Car production tumbles almost 20% on exports slump

UK car manufacturing fell by almost 20 per cent in January, the eighth straight month of decline, amid a sharp deterioration in some of Britain’s largest export markets such as China and mainland Europe, according to industry data released on Thursday.

A total of 120,649 cars were made in British factories in January, down 18.2 per cent compared to the same month in 2018, said the Society of Motor Manufacturers and Traders, the industry trade body.

The latest output figures follow a poor 2018 for British factories, with production falling by 9.1 per cent to 1.5m cars, the lowest level for five years.

UK exports of cars to China dropped by 72.3 per cent in January compared to one year earlier, while those to mainland Europe fell by 20 per cent.

Total exports, which typically account for four out of five cars made in Britain, dropped by 21.4 per cent to 93,781 vehicles. Domestic production fell by 4.8 per cent to 26,868 vehicles.

Mike Hawes, SMMT chief executive, said the decline was a “serious concern”.

The downturn comes as British car factories prepare for the UK’s departure from the EU by stockpiling parts and drawing up expensive contingency plans ahead of the scheduled departure date of March 29.

The SMMT has warned about the “catastrophe” of a no-deal Brexit involving border checks and tariffs. Carmakers face significant disruption if the UK crashes out of the EU without a deal because many rely on components coming from mainland Europe on a “just in time” basis.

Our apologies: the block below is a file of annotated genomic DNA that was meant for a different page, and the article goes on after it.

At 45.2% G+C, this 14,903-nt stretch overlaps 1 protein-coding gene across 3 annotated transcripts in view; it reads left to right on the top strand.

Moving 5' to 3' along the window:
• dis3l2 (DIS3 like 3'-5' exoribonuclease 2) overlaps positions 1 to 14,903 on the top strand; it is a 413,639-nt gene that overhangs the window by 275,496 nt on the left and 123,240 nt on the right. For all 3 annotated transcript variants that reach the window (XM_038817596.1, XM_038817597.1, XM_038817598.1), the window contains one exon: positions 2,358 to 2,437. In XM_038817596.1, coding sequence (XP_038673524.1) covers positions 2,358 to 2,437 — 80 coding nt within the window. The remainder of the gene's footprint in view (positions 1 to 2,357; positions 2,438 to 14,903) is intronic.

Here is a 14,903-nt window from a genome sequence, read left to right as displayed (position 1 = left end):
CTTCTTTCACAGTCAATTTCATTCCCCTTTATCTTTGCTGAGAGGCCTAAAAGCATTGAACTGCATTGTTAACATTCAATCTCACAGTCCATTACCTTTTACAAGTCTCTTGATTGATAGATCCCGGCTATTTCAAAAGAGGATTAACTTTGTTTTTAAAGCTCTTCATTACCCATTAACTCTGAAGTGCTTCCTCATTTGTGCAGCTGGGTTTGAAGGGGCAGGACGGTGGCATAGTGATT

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Several carmakers, including BMW and Jaguar Land Rover, have arranged shutdowns at their factories in April with the aim of minimising disruption.

Mr Hawes said that preparations for Brexit were “monopolising time and resources” of carmakers and “undermining competitiveness” of their factories. “Every day a no-deal Brexit remains a possibility is another day automotive companies pay the price in additional and potentially pointless costs,” he added.

The EU is Britain’s largest export market, accounting for more than half of overseas sales, followed by the US and China.

Much of the decline in Chinese exports last month is believed to stem from JLR, the UK’s largest carmaker, owned by India’s Tata Motors. JLR’s sales in China in the final quarter of last year fell by about 50 per cent.

The SMMT said that model changes, with some carmakers winding down production of older versions ahead of making new ones, had also contributed to the fall in output.



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